Podcast: Best of 2016December 13, 2016
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This year, our freshwater Talk podcast broke 23,000 downloads and featured some of our biggest names yet. Our best conversations have been stitched together for you to catch up on and enjoy. Check out a sampling of our favorite conversations below or listen to the whole conversation during holiday errands above.
Yvon Chouinard: Founder of Patagonia
Q: Tell me about Patagonia Provisions. Why did you start selling food?
A: We need a real revolution, and I think the only one that we’re really likely to have is in agriculture.
Robert Glennon: Nation’s preeminent water law and policy expert
Q: How do we get to those near term solutions while we are still building toward what we think will be a water constrained world going forward? How do we begin to wrestle with that?
A: I did a report last year with an economist and a lawyer as co-authors for the Hamilton Project at the Brookings Institution, and it’s titled Shopping for Water. What we argue in Shopping for Water is that we have to build more resiliency by developing market-based institutions that allow for nimbly moving pieces of water around as needed. Let’s take a page out of the handbook or playbook of the investment banking community, or stock exchanges, or insurance companies. Let’s build some strategies that create more resilience for water users.
Patricia Mulroy: Former Las Vegas water czar
Q: You’ve said that we identify ourselves as citizens of a nation, a state, a city, but we don’t really identify ourselves as citizens of a watershed. As our water issues become more prolonged, I wonder, do you see that changing over time?
A: Well I hope so! Because especially on rivers like the Colorado River, it’s going to be very difficult to forge a pathway forward unless a larger sense of community and interconnection is created and those who take water from the system stop defining it as their right, but also view the other end of that spectrum, which is that it comes with responsibilities. The only logical way to avoid drought disasters is to anticipate them, expect them to happen, and when you see conditions start migrating in that direction, take some steps early on that prevent systems like the Colorado River from crashing.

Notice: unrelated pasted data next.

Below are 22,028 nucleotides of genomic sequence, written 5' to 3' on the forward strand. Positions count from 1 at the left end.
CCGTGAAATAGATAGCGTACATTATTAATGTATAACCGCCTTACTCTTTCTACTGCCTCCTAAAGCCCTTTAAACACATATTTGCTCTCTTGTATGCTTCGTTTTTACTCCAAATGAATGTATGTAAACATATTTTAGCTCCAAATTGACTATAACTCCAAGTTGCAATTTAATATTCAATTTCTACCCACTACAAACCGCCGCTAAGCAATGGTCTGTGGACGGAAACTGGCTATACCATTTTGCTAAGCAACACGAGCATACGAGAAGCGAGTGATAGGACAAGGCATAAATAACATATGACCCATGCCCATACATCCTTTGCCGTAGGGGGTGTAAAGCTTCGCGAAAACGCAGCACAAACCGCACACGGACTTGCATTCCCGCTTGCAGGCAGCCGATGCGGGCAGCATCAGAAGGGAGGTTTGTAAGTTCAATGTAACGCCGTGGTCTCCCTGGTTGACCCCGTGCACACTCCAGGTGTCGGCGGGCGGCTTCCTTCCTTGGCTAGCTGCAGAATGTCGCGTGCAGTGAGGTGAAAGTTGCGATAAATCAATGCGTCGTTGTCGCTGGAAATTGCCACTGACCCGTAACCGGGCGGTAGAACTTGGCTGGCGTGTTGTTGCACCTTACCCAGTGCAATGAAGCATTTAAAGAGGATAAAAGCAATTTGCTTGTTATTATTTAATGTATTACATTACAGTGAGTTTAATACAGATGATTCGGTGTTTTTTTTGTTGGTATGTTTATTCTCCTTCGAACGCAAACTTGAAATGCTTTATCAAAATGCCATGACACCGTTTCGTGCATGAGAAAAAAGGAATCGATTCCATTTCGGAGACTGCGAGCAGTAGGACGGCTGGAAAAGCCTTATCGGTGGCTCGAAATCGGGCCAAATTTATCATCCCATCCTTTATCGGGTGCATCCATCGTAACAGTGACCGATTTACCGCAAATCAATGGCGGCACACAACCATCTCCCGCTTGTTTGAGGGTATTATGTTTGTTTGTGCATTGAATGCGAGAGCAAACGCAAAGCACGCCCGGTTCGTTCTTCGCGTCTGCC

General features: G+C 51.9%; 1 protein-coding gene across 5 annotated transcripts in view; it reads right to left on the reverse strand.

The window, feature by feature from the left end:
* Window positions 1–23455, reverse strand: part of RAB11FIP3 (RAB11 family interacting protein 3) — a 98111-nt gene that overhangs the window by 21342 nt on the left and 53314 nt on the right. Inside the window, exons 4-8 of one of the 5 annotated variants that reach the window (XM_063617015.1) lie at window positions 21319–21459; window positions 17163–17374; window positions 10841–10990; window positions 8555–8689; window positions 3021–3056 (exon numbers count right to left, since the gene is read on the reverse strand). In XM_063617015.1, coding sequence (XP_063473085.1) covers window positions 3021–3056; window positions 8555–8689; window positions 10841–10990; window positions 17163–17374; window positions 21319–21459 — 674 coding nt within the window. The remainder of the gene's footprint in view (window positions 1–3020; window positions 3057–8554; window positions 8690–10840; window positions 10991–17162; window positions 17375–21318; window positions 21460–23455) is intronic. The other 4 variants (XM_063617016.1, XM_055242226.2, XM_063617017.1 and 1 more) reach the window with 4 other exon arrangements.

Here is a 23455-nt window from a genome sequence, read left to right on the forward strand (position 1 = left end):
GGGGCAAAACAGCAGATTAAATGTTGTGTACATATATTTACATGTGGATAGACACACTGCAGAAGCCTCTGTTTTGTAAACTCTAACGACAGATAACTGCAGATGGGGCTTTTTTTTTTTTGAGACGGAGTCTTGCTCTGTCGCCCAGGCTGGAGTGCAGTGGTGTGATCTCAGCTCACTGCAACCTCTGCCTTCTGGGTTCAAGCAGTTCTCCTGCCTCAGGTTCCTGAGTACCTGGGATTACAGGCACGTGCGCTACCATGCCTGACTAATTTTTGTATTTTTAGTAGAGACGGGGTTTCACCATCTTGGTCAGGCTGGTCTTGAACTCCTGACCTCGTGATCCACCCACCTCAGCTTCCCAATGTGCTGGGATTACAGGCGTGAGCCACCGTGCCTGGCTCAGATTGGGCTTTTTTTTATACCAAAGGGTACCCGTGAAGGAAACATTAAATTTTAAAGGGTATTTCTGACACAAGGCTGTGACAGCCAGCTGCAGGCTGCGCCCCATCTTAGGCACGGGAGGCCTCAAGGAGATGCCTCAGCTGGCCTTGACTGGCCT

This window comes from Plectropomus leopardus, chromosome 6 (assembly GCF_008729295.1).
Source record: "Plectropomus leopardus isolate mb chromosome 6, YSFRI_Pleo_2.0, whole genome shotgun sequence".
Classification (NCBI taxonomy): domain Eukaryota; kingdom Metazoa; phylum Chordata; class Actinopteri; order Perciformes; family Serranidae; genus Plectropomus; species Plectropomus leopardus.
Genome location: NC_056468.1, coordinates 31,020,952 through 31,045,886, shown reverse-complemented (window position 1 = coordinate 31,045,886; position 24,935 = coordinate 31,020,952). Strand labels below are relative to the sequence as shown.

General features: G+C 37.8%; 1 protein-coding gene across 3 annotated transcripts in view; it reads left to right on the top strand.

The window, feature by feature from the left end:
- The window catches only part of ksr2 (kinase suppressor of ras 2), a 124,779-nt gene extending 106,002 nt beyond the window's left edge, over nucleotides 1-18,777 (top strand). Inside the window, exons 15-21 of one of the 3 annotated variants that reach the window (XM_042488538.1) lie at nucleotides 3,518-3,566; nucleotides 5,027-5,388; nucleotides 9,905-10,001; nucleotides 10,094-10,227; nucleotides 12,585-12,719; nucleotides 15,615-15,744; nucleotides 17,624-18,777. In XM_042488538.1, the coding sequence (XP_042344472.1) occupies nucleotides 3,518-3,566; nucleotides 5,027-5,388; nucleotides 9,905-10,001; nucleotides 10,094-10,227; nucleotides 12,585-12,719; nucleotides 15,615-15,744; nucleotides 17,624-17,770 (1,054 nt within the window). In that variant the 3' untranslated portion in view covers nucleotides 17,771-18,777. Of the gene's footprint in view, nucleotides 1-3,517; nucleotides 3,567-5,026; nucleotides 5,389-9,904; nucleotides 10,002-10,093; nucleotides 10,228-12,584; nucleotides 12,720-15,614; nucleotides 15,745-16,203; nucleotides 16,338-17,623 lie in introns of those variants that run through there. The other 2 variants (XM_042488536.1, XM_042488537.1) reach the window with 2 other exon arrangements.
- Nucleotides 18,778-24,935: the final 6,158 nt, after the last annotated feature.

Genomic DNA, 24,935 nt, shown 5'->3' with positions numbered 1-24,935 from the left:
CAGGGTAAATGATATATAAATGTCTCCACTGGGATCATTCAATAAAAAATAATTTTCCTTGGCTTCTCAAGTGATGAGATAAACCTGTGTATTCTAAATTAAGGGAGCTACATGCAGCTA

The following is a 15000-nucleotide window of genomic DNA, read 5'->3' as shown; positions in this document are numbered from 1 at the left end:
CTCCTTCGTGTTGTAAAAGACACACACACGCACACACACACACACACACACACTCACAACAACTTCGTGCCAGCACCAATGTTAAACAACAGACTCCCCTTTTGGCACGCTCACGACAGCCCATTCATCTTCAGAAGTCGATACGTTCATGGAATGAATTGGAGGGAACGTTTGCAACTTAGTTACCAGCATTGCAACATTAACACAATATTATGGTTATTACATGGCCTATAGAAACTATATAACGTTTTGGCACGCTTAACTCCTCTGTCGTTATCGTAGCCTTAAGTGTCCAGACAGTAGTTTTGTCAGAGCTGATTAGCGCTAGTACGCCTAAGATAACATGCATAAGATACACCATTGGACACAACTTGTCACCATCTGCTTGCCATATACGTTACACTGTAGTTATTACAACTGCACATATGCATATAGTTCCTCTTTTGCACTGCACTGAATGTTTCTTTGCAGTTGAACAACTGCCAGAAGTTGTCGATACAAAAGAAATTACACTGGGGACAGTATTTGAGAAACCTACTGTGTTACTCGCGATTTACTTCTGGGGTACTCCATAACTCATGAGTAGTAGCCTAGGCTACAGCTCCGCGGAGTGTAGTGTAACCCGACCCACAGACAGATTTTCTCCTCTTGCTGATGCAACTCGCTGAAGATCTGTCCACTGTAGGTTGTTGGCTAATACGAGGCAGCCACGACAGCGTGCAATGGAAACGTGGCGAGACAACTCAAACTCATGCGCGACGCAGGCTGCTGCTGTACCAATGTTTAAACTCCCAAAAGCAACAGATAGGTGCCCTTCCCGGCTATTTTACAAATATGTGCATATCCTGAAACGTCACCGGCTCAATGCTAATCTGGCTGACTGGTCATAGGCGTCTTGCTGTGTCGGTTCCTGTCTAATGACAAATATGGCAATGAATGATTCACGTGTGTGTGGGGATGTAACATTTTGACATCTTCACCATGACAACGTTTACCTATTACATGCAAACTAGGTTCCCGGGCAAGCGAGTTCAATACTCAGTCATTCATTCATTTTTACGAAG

Sandra Postel: Director of the Global Water Policy Project
Q: How does somebody who runs the Global Water Policy Project not get overwhelmed by the vastness and complexity of water?
A: Well, it is easy to get overwhelmed because the challenge is so big and very complex. But, I like to remain optimistic about things. I see really inspiring things happening around the world that let me know we can do this if we put our minds to it. The pieces are out there. If we can bring them together and grow those kinds of creative solutions, I think we can establish a harmony with the natural world. Right now, we’re not headed in that direction, but the pieces are there. That keeps me getting up in the morning and doing the work I do and feeling genuinely optimistic that we can do this if we put our minds to it.
#2016   #best of 2016   #podcast   #year in review